Because of these two events, many third parties withdrew their partnership with YouTube, causing a large drop in revenue for both YouTube and its content creators, often referred to as the 'adpocalypse'. As advertisers slowly made their way back to the platform, YouTube started employing artificial intelligence to decide whether content is 'adpropriate' or not. This meant that videos would be checked against the YouTube guidelines as they were uploaded and were only then considered for monetization. Whilst this may sound like an effective system, in reality it is far from it.
The Problems with YouTube's Solution
The system is continuously demonetizing videos for seemingly no particular reason and that is affecting many YouTubers' ad revenue. Whilst it is possible for creators to appeal to YouTube to manually check their videos and make them eligible for monetization again, the lion's share of the views a video gets is always within the first three days of upload and those views will go unrewarded. On top of that, because of the sheer number of videos uploaded, it could take a while for YouTube to act on the false demonetization. As a result, YouTube has offered a solution to its partners: "If you want to check the monetization status before making the video public, you can upload it as unlisted. If you think we got it wrong and your channel has more than 10,000 subscribers, you can appeal, and we will review your unlisted video regardless of view count." (Forbes 2017). However, as seen in MagikarpUsedFly's video above, that system is still flawed and a video preapproved for monetization might still be demonetized after a short period of time.
At the beginning of MagikarpUsedFly's video above, he tried his luck with the monetization system by uploading his video as unlisted, to get it checked by the system. After it was deemed 'not advertiser friendly', he removed all of the inappropriate content and proceeded to re-upload his video as normal, only for it to remain demonetized, causing a drop in his revenue. Whilst this does not affect him that much, he says, it does pose a very large problem for smaller YouTubers, which is featured throughout the video, because their viewership is incredibly small compared to other YouTube giants.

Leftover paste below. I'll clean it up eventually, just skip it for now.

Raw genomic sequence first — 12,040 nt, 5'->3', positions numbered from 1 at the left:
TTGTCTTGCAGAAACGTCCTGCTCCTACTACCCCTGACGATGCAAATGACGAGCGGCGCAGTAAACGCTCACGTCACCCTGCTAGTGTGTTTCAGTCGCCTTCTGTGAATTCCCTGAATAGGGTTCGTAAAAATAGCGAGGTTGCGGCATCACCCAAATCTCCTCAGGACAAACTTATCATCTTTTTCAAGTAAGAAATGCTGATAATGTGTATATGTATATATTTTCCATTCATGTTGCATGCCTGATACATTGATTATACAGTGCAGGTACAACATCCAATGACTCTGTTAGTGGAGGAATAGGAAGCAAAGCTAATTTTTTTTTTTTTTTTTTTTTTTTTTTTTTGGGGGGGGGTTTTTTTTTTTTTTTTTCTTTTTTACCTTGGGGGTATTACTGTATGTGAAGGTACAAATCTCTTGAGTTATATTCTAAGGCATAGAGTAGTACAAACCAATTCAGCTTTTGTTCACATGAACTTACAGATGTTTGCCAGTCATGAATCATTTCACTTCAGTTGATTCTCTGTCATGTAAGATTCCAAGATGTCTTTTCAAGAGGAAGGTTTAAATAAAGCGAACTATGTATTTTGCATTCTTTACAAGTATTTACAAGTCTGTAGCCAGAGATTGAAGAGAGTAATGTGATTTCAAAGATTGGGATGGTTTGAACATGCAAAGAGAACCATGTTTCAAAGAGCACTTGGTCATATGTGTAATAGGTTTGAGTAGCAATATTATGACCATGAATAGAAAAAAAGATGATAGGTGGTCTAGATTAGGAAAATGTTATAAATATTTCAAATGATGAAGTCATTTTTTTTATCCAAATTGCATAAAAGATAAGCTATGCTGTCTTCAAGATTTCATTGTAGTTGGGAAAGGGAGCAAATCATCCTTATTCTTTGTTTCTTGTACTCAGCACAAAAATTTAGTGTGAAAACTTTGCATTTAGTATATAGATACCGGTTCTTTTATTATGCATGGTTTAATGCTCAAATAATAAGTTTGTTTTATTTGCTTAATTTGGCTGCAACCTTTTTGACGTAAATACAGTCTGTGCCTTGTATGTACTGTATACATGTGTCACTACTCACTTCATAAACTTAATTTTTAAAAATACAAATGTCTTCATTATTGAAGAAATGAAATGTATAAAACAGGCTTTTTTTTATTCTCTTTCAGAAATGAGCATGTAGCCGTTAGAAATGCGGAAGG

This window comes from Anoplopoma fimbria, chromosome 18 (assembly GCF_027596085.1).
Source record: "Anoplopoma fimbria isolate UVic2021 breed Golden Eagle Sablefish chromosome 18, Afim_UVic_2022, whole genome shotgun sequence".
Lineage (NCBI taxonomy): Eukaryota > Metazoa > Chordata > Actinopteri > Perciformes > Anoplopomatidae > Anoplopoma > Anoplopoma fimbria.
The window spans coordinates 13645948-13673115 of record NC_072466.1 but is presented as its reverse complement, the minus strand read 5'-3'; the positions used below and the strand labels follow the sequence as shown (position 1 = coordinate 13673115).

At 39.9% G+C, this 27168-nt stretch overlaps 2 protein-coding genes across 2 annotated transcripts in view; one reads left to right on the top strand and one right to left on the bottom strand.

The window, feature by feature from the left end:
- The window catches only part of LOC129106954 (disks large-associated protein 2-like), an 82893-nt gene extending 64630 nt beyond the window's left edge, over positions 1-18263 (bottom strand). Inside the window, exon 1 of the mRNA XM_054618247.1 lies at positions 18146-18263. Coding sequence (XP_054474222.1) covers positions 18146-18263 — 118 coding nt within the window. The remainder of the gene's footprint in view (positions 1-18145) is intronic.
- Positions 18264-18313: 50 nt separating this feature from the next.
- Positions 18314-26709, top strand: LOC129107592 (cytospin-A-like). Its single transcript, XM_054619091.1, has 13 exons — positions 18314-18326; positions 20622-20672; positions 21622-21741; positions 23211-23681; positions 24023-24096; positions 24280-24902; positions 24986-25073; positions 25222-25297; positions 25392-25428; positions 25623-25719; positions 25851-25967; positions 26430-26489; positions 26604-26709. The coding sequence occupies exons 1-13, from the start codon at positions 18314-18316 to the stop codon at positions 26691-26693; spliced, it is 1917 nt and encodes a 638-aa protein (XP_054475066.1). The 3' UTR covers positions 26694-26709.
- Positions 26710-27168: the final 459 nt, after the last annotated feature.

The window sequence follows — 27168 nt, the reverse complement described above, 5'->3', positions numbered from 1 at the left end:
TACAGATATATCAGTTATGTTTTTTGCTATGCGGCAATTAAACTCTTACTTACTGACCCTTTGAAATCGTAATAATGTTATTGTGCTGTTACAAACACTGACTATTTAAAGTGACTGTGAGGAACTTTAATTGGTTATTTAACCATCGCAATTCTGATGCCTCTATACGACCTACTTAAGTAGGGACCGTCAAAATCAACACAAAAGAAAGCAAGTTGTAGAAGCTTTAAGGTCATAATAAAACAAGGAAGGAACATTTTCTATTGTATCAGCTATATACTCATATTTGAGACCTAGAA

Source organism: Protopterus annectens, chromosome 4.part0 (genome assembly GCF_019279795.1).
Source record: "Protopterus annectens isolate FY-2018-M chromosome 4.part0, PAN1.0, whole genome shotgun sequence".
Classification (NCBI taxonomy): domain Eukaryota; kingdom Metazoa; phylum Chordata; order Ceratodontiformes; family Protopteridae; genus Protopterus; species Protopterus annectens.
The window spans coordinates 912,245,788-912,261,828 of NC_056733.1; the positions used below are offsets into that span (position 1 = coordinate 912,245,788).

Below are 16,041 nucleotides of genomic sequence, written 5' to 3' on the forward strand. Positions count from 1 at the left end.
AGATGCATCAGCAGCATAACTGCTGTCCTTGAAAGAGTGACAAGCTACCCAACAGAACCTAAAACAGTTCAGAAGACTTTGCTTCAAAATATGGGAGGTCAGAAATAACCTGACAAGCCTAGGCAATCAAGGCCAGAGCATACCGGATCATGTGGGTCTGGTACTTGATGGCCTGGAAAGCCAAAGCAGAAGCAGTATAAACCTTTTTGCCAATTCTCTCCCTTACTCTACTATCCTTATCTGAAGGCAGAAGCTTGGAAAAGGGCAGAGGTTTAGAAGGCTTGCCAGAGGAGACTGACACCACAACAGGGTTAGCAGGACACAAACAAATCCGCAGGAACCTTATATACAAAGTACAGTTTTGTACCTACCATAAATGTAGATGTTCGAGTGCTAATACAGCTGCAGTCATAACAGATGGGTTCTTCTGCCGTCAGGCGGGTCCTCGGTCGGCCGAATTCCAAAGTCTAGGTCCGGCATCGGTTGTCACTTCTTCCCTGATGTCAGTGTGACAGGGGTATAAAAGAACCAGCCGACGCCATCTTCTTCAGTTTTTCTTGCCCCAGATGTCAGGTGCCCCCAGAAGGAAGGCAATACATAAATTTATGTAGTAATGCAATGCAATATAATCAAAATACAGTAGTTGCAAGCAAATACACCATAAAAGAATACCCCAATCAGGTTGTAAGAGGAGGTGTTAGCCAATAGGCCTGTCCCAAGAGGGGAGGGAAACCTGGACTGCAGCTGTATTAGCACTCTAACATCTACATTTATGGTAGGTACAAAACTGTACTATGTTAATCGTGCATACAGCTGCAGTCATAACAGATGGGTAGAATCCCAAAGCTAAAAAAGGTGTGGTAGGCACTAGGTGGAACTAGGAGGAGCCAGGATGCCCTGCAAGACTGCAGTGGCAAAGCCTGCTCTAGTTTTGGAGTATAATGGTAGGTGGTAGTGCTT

Given that advertisers pay the creators on a pay-per-click basis, they make little money as it is. After the adpocalypse and YouTube's implementation of artifical intelligence to monitor the initial monetization status of videos, they make even less money. This serves as a very high barrier of entry for anyone who would like to enter this 'business', making it very difficult, if not almost impossible, for them to succeed on the platform. YouTube, in a global sense, could then be considered an oligopolistic market because of this. As a result of the demonetization significantly cutting the income of smaller-size YouTubers, many creators resort to a Patreon account, on which fans can directly contribute money to their favorite YouTubers in exchange for exclusive content. Naturally, the fame of Patreon has significantly increased since the adpocalypse, and could pose a potential threat to YouTube if YouTube maintains their current course.
"The problem is they have an unholy amount of video uploaded to their service every minute. They don't have enough people to monitor all of it, and they have no interest in monitoring all of it." - John "TotalBiscuit" Bain
Increased Levels of Communication
TotalBiscuit, as well as other YouTubers, state that the primary issue they have with YouTube as a governing body is that the platform does not communicate with its creators. YouTube are making all of these decisions by themselves and are forcing them onto their users without their consideration. Given the size of YouTube as a media platform, they should be very clear on what the creators should be doing to succeed if they want to maintain their highly successful business model.
According to TotalBiscuit, the communication used to be a lot better and more effective when the platform was still considerably smaller. Advertisers would come to Google and ask for content to be produced with regards to their products, and Google would suggest a group of YouTubers that the product could work well with. That way, they also immediately reach the right target audience.